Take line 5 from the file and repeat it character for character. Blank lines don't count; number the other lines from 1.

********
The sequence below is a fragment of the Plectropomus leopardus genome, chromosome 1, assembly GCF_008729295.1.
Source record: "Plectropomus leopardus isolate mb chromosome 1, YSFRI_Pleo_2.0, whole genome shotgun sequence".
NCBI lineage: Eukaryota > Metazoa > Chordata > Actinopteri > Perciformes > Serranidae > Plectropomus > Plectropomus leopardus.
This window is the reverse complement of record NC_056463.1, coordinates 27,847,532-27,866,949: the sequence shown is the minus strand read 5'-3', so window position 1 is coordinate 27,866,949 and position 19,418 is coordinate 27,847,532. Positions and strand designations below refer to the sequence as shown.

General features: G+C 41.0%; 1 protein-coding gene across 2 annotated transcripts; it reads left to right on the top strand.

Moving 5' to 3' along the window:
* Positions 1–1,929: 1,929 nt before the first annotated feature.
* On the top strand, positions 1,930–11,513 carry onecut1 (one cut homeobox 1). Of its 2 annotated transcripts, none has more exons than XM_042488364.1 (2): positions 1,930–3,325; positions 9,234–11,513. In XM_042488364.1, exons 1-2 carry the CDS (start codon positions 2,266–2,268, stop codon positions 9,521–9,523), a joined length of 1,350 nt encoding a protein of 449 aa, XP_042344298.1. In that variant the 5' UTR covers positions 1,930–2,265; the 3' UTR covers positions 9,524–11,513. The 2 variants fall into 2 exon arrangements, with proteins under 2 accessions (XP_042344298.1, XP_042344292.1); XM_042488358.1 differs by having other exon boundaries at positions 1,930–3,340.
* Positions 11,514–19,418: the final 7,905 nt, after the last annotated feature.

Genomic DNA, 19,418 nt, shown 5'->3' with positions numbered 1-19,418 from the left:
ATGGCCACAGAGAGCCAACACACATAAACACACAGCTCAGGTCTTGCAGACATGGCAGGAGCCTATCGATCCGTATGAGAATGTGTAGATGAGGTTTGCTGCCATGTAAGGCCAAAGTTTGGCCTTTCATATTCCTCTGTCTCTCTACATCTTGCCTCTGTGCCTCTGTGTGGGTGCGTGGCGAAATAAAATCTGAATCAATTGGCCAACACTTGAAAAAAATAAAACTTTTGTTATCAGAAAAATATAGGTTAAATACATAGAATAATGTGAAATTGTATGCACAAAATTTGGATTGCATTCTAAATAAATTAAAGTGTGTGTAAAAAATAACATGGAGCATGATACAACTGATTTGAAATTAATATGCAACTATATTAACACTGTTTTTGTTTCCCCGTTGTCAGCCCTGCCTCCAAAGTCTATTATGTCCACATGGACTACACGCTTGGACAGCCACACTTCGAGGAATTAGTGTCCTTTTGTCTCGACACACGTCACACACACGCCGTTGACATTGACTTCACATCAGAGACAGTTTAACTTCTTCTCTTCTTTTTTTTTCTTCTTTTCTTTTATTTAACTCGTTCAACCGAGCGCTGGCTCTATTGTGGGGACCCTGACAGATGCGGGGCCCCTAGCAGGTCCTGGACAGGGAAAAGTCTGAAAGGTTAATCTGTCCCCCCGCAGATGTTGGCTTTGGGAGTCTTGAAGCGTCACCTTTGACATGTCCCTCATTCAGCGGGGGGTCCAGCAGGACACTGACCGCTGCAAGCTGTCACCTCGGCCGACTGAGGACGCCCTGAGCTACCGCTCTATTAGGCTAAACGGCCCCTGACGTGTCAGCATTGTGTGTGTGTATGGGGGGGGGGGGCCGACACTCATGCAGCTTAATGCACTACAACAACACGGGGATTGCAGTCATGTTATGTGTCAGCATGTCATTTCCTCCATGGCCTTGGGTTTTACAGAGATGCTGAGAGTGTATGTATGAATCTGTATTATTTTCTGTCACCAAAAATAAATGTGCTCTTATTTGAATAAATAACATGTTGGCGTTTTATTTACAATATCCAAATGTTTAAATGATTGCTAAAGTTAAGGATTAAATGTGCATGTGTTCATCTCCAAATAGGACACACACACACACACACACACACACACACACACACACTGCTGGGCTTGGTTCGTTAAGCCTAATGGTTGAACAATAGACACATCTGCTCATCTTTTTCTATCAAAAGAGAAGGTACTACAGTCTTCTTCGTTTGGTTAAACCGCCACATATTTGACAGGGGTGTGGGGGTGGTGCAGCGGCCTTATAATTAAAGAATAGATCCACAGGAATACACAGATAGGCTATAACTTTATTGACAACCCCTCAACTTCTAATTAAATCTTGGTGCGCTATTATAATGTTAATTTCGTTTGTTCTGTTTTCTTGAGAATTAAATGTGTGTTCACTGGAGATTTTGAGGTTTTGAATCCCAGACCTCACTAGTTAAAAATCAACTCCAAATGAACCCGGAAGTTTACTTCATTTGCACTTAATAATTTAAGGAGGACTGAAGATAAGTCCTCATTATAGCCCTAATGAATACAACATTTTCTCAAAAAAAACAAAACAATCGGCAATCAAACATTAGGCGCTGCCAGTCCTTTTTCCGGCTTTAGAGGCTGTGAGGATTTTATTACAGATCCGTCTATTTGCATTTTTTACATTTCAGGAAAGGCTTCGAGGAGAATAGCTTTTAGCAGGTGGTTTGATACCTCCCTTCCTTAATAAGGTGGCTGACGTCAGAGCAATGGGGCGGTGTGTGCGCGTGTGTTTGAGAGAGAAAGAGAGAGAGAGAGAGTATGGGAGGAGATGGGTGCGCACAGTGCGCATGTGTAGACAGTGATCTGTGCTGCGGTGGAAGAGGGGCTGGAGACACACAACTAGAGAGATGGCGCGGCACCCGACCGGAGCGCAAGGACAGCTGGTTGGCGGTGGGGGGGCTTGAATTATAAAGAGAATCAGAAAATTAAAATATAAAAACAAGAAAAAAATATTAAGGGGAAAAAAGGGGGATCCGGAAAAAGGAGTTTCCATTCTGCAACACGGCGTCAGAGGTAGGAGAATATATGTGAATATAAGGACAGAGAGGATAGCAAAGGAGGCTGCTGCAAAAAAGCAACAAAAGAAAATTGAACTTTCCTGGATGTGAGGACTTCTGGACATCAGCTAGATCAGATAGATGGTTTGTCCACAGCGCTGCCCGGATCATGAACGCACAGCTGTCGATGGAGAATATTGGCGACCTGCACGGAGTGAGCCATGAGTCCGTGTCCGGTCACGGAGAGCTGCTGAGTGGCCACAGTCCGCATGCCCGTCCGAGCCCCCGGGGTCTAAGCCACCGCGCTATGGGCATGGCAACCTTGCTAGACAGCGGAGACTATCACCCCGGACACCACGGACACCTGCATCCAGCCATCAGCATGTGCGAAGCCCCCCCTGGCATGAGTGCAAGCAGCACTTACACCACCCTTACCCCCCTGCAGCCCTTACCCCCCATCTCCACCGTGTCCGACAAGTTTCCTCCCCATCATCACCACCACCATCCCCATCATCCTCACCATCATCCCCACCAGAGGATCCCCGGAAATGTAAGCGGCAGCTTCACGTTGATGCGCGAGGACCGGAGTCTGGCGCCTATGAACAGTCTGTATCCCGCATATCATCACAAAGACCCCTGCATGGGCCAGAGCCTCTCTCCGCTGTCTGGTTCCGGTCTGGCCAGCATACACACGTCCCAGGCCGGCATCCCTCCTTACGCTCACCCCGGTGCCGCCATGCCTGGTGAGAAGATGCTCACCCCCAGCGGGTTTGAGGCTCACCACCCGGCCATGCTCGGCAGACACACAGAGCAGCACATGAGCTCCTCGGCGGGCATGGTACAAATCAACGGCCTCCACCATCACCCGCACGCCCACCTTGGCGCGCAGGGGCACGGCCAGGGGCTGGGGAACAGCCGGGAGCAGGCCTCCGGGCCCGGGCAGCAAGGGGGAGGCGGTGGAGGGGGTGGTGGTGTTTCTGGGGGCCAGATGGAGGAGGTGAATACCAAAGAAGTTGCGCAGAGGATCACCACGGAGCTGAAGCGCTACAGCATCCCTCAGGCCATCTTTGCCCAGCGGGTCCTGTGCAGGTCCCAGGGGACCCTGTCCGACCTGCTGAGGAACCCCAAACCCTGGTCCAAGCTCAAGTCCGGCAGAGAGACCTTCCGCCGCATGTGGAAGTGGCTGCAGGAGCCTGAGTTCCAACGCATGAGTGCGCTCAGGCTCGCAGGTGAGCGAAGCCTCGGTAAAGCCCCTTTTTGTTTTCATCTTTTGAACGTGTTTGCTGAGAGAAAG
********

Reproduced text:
General features: G+C 41.0%; 1 protein-coding gene across 2 annotated transcripts; it reads left to right on the top strand.